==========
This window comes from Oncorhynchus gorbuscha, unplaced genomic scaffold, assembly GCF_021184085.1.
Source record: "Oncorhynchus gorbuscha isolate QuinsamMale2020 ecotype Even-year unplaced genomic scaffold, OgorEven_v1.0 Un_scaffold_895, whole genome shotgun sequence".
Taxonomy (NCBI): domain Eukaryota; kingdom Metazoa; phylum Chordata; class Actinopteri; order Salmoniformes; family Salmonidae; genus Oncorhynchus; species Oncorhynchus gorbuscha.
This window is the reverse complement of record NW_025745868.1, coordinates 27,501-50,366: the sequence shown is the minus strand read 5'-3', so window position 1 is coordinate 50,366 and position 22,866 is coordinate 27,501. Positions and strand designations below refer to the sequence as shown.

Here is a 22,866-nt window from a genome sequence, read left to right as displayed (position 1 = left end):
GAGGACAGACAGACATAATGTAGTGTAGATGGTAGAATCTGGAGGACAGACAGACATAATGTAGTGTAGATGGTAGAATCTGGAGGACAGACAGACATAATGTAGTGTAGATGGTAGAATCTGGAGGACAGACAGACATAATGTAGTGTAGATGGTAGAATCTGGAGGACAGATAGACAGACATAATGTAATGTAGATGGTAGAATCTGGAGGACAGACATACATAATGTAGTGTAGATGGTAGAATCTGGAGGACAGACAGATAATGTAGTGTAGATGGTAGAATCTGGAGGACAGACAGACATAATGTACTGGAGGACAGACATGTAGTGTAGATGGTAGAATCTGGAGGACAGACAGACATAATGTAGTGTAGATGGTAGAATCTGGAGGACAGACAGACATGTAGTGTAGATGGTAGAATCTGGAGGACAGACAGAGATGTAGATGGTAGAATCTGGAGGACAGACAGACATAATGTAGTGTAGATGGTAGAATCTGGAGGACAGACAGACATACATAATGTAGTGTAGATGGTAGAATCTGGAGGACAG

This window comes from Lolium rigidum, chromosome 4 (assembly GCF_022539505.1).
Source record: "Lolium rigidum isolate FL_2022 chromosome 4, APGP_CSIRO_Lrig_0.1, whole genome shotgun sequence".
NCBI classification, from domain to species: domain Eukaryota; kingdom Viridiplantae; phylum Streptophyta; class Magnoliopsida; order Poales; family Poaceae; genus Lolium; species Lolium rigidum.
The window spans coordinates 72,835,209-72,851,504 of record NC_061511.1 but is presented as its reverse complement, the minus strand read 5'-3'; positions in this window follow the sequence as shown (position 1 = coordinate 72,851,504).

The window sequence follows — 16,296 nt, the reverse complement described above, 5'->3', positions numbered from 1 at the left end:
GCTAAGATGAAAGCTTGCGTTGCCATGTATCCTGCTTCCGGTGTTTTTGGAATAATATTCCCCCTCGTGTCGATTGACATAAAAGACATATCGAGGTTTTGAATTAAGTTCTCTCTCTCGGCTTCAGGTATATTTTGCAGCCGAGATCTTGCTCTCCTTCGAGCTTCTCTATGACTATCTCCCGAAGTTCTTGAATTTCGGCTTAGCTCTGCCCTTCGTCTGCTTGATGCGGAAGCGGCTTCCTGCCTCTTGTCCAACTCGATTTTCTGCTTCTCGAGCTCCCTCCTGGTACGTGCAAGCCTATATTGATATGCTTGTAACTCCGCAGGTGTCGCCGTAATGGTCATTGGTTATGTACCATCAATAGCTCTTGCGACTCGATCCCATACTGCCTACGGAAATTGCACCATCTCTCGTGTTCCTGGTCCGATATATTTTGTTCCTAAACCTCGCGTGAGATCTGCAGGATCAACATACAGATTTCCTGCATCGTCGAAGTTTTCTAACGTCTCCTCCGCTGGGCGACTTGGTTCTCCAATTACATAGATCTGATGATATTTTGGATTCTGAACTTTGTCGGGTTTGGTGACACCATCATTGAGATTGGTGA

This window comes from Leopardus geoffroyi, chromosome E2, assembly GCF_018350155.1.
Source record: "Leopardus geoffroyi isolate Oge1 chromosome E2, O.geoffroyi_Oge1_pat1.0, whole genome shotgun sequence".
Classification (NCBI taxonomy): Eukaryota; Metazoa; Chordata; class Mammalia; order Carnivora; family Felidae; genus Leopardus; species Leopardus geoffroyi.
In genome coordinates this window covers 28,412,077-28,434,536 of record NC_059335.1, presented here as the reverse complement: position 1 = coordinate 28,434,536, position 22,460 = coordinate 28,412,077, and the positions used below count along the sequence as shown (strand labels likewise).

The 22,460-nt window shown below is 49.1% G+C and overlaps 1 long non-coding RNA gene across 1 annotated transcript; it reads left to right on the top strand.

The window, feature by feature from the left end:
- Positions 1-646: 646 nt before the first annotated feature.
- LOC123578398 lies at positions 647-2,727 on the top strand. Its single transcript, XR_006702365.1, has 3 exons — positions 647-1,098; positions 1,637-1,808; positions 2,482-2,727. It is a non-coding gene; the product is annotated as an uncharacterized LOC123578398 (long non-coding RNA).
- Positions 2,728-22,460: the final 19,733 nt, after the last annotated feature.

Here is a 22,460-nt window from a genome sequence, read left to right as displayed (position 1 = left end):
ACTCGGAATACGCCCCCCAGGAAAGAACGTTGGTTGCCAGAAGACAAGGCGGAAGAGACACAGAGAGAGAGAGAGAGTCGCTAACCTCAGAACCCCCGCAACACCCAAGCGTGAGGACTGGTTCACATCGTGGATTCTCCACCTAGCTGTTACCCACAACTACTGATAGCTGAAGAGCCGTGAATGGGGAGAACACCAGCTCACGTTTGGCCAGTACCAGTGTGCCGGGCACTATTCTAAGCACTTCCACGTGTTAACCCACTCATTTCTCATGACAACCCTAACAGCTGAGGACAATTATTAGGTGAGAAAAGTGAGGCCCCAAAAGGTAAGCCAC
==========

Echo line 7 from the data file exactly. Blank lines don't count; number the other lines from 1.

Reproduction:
This window comes from Lolium rigidum, chromosome 4 (assembly GCF_022539505.1).